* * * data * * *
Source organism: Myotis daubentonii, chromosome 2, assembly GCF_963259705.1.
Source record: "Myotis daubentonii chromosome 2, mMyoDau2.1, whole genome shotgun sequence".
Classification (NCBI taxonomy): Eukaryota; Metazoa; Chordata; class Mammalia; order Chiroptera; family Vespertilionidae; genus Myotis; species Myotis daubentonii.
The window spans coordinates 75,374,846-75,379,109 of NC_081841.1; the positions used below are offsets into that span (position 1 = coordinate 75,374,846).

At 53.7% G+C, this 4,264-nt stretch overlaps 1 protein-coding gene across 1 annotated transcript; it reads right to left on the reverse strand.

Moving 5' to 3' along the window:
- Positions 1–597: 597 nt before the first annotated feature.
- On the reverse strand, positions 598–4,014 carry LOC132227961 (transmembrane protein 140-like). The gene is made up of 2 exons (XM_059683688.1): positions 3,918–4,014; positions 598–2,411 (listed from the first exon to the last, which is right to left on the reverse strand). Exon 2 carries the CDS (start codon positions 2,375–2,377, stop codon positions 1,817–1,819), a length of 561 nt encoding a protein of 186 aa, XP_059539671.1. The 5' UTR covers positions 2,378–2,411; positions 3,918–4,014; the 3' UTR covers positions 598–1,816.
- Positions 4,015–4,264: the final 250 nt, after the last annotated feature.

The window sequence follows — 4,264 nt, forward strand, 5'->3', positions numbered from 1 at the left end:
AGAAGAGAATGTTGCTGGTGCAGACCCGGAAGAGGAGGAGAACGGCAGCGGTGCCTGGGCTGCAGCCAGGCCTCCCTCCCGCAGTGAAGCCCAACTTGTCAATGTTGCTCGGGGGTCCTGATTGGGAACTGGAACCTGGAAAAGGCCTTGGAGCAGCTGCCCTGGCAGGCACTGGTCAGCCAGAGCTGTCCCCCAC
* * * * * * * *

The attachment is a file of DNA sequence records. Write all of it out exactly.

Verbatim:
Source organism: Myotis daubentonii, chromosome 2, assembly GCF_963259705.1.
Source record: "Myotis daubentonii chromosome 2, mMyoDau2.1, whole genome shotgun sequence".
Classification (NCBI taxonomy): Eukaryota; Metazoa; Chordata; class Mammalia; order Chiroptera; family Vespertilionidae; genus Myotis; species Myotis daubentonii.
The window spans coordinates 75,374,846-75,379,109 of NC_081841.1; the positions used below are offsets into that span (position 1 = coordinate 75,374,846).

At 53.7% G+C, this 4,264-nt stretch overlaps 1 protein-coding gene across 1 annotated transcript; it reads right to left on the reverse strand.

Moving 5' to 3' along the window:
- Positions 1–597: 597 nt before the first annotated feature.
- On the reverse strand, positions 598–4,014 carry LOC132227961 (transmembrane protein 140-like). The gene is made up of 2 exons (XM_059683688.1): positions 3,918–4,014; positions 598–2,411 (listed from the first exon to the last, which is right to left on the reverse strand). Exon 2 carries the CDS (start codon positions 2,375–2,377, stop codon positions 1,817–1,819), a length of 561 nt encoding a protein of 186 aa, XP_059539671.1. The 5' UTR covers positions 2,378–2,411; positions 3,918–4,014; the 3' UTR covers positions 598–1,816.
- Positions 4,015–4,264: the final 250 nt, after the last annotated feature.

The window sequence follows — 4,264 nt, forward strand, 5'->3', positions numbered from 1 at the left end:
AGAAGAGAATGTTGCTGGTGCAGACCCGGAAGAGGAGGAGAACGGCAGCGGTGCCTGGGCTGCAGCCAGGCCTCCCTCCCGCAGTGAAGCCCAACTTGTCAATGTTGCTCGGGGGTCCTGATTGGGAACTGGAACCTGGAAAAGGCCTTGGAGCAGCTGCCCTGGCAGGCACTGGTCAGCCAGAGCTGTCCCCCAC